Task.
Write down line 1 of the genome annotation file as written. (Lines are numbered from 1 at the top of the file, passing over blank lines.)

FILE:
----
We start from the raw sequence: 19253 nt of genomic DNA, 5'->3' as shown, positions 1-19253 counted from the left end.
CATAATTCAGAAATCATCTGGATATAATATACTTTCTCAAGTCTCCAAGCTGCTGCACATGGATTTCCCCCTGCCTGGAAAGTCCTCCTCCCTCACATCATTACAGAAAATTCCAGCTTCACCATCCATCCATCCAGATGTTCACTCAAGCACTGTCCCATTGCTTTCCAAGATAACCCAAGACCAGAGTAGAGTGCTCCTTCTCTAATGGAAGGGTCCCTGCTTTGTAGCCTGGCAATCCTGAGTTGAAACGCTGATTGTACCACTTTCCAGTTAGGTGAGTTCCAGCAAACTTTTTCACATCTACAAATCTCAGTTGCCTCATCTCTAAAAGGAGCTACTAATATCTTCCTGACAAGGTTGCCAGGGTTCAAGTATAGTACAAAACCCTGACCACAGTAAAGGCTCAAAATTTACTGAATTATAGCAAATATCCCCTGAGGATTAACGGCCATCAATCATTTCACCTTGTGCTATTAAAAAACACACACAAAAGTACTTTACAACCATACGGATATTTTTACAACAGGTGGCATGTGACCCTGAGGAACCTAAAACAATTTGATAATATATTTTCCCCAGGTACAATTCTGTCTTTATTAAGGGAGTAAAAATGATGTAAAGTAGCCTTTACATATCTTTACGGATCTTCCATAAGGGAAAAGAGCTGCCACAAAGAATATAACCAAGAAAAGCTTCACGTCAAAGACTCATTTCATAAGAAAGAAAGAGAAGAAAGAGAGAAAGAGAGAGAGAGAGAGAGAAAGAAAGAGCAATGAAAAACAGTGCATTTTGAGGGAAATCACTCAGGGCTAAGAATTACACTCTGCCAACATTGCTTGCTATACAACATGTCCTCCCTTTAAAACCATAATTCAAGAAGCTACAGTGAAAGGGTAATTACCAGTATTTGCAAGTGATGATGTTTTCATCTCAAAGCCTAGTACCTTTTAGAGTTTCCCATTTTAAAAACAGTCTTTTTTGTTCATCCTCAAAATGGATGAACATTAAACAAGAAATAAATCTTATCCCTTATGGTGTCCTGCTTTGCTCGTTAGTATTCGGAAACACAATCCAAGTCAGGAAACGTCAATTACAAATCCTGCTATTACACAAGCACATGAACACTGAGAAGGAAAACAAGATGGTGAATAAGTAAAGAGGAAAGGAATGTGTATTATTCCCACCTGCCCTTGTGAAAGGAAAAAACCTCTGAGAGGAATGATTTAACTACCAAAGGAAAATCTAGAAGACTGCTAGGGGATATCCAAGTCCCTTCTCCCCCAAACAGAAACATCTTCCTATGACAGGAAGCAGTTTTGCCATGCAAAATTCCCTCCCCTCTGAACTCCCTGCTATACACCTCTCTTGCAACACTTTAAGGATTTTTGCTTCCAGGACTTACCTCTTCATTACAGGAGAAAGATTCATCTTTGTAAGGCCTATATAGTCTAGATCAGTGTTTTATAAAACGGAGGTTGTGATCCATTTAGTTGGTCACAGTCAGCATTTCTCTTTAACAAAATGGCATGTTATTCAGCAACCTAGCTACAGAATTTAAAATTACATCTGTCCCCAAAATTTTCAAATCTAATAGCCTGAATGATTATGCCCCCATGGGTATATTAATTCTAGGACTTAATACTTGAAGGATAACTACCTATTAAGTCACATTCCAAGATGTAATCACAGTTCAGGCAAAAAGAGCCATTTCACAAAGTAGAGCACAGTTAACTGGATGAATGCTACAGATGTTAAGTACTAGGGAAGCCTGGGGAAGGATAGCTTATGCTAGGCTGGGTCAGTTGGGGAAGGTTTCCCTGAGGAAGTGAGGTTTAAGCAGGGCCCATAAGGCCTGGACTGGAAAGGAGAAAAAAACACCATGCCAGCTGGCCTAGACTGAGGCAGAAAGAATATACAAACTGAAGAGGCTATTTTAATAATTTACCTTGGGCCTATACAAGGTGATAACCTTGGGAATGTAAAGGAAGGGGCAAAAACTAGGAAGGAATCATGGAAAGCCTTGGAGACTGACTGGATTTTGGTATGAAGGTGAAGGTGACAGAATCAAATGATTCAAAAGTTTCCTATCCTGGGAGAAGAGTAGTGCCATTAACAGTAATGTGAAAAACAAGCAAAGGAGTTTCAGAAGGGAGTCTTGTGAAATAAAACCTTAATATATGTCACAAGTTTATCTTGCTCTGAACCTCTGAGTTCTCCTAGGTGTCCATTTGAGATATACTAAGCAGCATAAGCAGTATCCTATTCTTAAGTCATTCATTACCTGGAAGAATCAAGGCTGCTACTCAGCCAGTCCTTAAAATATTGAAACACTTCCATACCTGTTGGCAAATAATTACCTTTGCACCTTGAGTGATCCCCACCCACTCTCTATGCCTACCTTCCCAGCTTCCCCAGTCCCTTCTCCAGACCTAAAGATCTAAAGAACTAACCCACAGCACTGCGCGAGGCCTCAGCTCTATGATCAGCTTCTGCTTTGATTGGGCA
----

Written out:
We start from the raw sequence: 19253 nt of genomic DNA, 5'->3' as shown, positions 1-19253 counted from the left end.